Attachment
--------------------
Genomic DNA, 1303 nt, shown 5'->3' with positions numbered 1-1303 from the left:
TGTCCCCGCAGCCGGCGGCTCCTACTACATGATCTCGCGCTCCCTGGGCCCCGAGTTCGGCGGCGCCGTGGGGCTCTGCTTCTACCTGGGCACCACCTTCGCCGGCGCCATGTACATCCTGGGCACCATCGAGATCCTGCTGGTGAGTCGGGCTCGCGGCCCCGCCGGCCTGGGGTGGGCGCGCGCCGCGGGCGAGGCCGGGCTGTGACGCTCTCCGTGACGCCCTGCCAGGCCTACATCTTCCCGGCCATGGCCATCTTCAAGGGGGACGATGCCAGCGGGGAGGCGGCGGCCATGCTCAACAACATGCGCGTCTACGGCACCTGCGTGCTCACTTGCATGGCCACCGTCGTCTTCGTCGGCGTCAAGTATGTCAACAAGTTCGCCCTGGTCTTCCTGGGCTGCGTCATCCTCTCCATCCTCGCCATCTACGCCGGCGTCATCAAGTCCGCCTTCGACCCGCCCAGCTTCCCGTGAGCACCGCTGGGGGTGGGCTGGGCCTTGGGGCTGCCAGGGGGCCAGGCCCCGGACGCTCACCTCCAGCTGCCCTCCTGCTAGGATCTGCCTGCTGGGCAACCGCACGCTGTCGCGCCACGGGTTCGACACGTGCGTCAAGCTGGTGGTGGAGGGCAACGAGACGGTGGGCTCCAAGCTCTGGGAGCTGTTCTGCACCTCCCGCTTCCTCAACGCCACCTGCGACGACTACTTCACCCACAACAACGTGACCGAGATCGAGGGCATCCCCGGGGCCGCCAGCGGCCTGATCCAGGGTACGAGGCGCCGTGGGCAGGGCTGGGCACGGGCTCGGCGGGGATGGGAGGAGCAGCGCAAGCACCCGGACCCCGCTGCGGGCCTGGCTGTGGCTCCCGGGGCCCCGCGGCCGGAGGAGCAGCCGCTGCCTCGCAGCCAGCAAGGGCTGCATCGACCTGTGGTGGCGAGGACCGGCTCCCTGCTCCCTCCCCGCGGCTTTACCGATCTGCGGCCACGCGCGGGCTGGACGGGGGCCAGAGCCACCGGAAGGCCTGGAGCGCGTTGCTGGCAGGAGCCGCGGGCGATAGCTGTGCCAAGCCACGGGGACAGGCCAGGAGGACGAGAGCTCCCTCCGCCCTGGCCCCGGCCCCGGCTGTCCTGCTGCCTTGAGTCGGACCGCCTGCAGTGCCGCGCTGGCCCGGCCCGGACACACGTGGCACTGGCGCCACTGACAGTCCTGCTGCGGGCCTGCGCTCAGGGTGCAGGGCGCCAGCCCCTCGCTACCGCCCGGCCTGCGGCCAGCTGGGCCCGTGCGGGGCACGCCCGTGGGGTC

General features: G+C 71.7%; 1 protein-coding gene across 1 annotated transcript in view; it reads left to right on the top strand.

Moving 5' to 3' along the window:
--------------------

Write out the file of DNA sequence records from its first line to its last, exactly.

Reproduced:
Genomic DNA, 1303 nt, shown 5'->3' with positions numbered 1-1303 from the left:
TGTCCCCGCAGCCGGCGGCTCCTACTACATGATCTCGCGCTCCCTGGGCCCCGAGTTCGGCGGCGCCGTGGGGCTCTGCTTCTACCTGGGCACCACCTTCGCCGGCGCCATGTACATCCTGGGCACCATCGAGATCCTGCTGGTGAGTCGGGCTCGCGGCCCCGCCGGCCTGGGGTGGGCGCGCGCCGCGGGCGAGGCCGGGCTGTGACGCTCTCCGTGACGCCCTGCCAGGCCTACATCTTCCCGGCCATGGCCATCTTCAAGGGGGACGATGCCAGCGGGGAGGCGGCGGCCATGCTCAACAACATGCGCGTCTACGGCACCTGCGTGCTCACTTGCATGGCCACCGTCGTCTTCGTCGGCGTCAAGTATGTCAACAAGTTCGCCCTGGTCTTCCTGGGCTGCGTCATCCTCTCCATCCTCGCCATCTACGCCGGCGTCATCAAGTCCGCCTTCGACCCGCCCAGCTTCCCGTGAGCACCGCTGGGGGTGGGCTGGGCCTTGGGGCTGCCAGGGGGCCAGGCCCCGGACGCTCACCTCCAGCTGCCCTCCTGCTAGGATCTGCCTGCTGGGCAACCGCACGCTGTCGCGCCACGGGTTCGACACGTGCGTCAAGCTGGTGGTGGAGGGCAACGAGACGGTGGGCTCCAAGCTCTGGGAGCTGTTCTGCACCTCCCGCTTCCTCAACGCCACCTGCGACGACTACTTCACCCACAACAACGTGACCGAGATCGAGGGCATCCCCGGGGCCGCCAGCGGCCTGATCCAGGGTACGAGGCGCCGTGGGCAGGGCTGGGCACGGGCTCGGCGGGGATGGGAGGAGCAGCGCAAGCACCCGGACCCCGCTGCGGGCCTGGCTGTGGCTCCCGGGGCCCCGCGGCCGGAGGAGCAGCCGCTGCCTCGCAGCCAGCAAGGGCTGCATCGACCTGTGGTGGCGAGGACCGGCTCCCTGCTCCCTCCCCGCGGCTTTACCGATCTGCGGCCACGCGCGGGCTGGACGGGGGCCAGAGCCACCGGAAGGCCTGGAGCGCGTTGCTGGCAGGAGCCGCGGGCGATAGCTGTGCCAAGCCACGGGGACAGGCCAGGAGGACGAGAGCTCCCTCCGCCCTGGCCCCGGCCCCGGCTGTCCTGCTGCCTTGAGTCGGACCGCCTGCAGTGCCGCGCTGGCCCGGCCCGGACACACGTGGCACTGGCGCCACTGACAGTCCTGCTGCGGGCCTGCGCTCAGGGTGCAGGGCGCCAGCCCCTCGCTACCGCCCGGCCTGCGGCCAGCTGGGCCCGTGCGGGGCACGCCCGTGGGGTC

General features: G+C 71.7%; 1 protein-coding gene across 1 annotated transcript in view; it reads left to right on the top strand.

Moving 5' to 3' along the window: